As Windows 11 is now generally available, Microsoft has itself put out a list of recommended hardware for buyers looking to get a new Windows 11 PC. On its blog post titled "A new PC is a great way to get Windows 11" that it published on October 12, the firm has given a few general recommendations via its Windows Resource Center like choosing an SSD for the boot drive, selecting the appropriate form factor, and more such simple yet helpful stuff.
Once you move down the page, there is another section where the company provides "a few more tips". Here, the Redmond Giant is seen recommending Intel's Evo platform for a Windows 11 laptop that "you can count on".
Intel introduced the Evo brand last year to indicate laptops that pack its 11th Gen Tiger Lake mobile processors or newer and all the best technologies it offers in such devices. Basically, it's a certification to show that these Intel PCs are "verified wonderful" (Image below).
In a way, it's a good thing as it is essentially meant to make buying laptops easier for uninformed customers and ensure that they are getting the latest available Windows 11-compatible products. However, unlike Intel's Evo, Microsoft does not bring up AMD's Advantage program here even though the latter's CPUs are also compatible with Windows 11.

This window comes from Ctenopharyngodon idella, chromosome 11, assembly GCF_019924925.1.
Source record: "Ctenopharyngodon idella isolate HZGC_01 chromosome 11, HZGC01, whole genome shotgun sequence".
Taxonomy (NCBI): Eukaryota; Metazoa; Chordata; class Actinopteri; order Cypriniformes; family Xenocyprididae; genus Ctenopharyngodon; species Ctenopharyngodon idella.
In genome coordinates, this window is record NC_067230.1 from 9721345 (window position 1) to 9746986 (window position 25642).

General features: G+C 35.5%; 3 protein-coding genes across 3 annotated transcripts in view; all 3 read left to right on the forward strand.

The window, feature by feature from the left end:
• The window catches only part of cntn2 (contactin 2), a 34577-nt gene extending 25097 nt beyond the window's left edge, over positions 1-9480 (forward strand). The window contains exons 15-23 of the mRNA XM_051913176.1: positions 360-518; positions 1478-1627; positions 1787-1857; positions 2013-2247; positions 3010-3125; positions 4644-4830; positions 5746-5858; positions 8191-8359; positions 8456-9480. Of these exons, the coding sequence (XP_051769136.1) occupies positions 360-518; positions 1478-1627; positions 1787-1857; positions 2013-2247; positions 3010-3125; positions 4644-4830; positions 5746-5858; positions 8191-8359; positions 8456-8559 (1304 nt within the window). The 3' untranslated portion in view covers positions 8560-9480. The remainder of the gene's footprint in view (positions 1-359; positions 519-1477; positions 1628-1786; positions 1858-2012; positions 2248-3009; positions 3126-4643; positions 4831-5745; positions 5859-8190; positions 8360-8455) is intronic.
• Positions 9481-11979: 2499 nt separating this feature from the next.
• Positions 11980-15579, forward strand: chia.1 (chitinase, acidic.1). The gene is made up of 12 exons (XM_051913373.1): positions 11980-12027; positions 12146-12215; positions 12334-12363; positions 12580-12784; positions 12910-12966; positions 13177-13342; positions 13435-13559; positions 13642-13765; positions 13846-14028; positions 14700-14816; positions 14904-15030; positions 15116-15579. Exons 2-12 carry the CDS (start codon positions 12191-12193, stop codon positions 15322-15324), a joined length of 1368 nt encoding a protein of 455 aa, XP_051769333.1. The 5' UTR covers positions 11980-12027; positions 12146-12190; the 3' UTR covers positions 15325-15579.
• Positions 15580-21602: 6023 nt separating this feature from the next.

AMD Advantage is also a certification program similar to Intel's Evo that AMD debuted alongside its Radeon RX 6000M mobile RDNA 2 graphics. In combination with that, these laptops sport Ryzen 5000 mobile processors, and these CPUs are officially supported by Windows 11 as they fulfill the system requirements criteria for the OS.
To be fair to Microsoft, mentioning AMD Advantage would probably make it seem like the Redmond giant is overlooking Nvidia GPUs completely since the Advantage program combines both CPUs and dedicated GPUs solely from AMD. This possibly explains why AMD Advantage isn't promoted by Microsoft the same way as Intel Evo is. And also, AMD Advantage was released much later and so these laptops are far rarer compared to Intel Evo devices.
Still, it can certainly make someone wonder as to why there is also no mention of at least AMD processors, alongside Intel's Evo, on Microsoft's Windows 11 PC buyer's guide.